BY KRITA COELHO
What makes a good egg? Apart from opening the carton to make sure none are cracked, uneven or look soiled, all you have is the information outside to depend on when buying eggs. We all wish egg labelling was just about medium, large, extra-large, and jumbo, but no! There are so many things to consider, especially when egg box vocabulary seems to grow by the day.
To make this essential food easy to buy, we need to know how to navigate the egg section of the grocery store, decode egg labels or descriptions, and how to treat your eggs when you bring them home.
Here we shed light on shopping for the freshest eggs.
Ignore the colour
When you land at the grocery, do you reach for white or brown eggs? Most of us reckless souls inevitably pick whichever eggs are available, or we just buy the colour we’ve always bought. Or maybe you’ve been told that brown eggs are better for you.
When it comes to taste and nutrition, there is no difference between white and brown eggs, except for, well, the breed of the hen. In general, chickens with white earlobes lay white eggs, and chickens with red earlobes lay brown eggs. If at all you find a difference in taste, it’s generally due to the hen’s diet.
Now are you wondering why brown eggs are often more expensive? Brown eggs tend to have a higher price tag simply because the reddish-feathered chickens that lay brown eggs are larger than the breed that lays white eggs, and as such, they require more feed. It’s not because they are more natural or healthier!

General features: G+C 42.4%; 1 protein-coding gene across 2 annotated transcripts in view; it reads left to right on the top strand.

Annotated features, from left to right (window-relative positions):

Look at the dates
How can you tell if the eggs are fresh? Simply look at the carton properly for the dates.
Check for the production date printed on eggs, which is the day they were laid inspected, cleaned, and placed in the carton. You can store the eggs in the refrigerator for four to five weeks beyond this date. Then there’s an expiration date. It must be no more than 45 days from the day the eggs were packed into the carton.
Point to note: The flavour of the eggs isn’t really affected by freshness, but the texture of the whites and yolks do get thinner with age. As a result, older eggs tend to spread out more in the frying pan and are more difficult to poach. On the upside, they make perfect hard-boiled eggs that are easy to peel.
Check the grade
Don’t get hassled over egg grades, it’s very simple. Eggs are generally grouped into three grades — A, AA, and B — based on the quality of the whites, yolks and shells.
Grade AA eggs are considered the highest-quality eggs, with thick, firm whites, round, defect-free yolks, and clean and presentable shells. They are ideal for poaching, frying and using in any dish in which appearance is important.
Grade A eggs are the second-highest quality of eggs and the type most commonly sold in grocery stores. The yolk of a grade A egg must meet the same standards as a grade AA, standing up high and free from defects but the only difference is that they have slightly thinner whites. They are suitable for any general baking or cooking need.
Grade B have whites that may be thinner and yolks that may be wider and flatter than eggs of higher grades. The shells must be unbroken, but may show slight stains or uneven shapes. They are rarely sold in stores and are commonly used for commercial liquid and powdered egg products. Grade B eggs are best used in baked goods, rather than fried, scrambled or poached eggs.
Size them up
Normally size doesn’t matter in eggs, unless you’re baking. Size classifications do not refer to how big an egg appears, but to the total weight of a dozen eggs. As there is always a variation between individual eggs, weighing by the dozen averages out these small differences.
When it comes to baking, most recipes are based on large eggs (60g). If you’ve already bought a different size, here’s some conversion information that may be helpful:
1 medium egg = 3 tablespoons (44ml)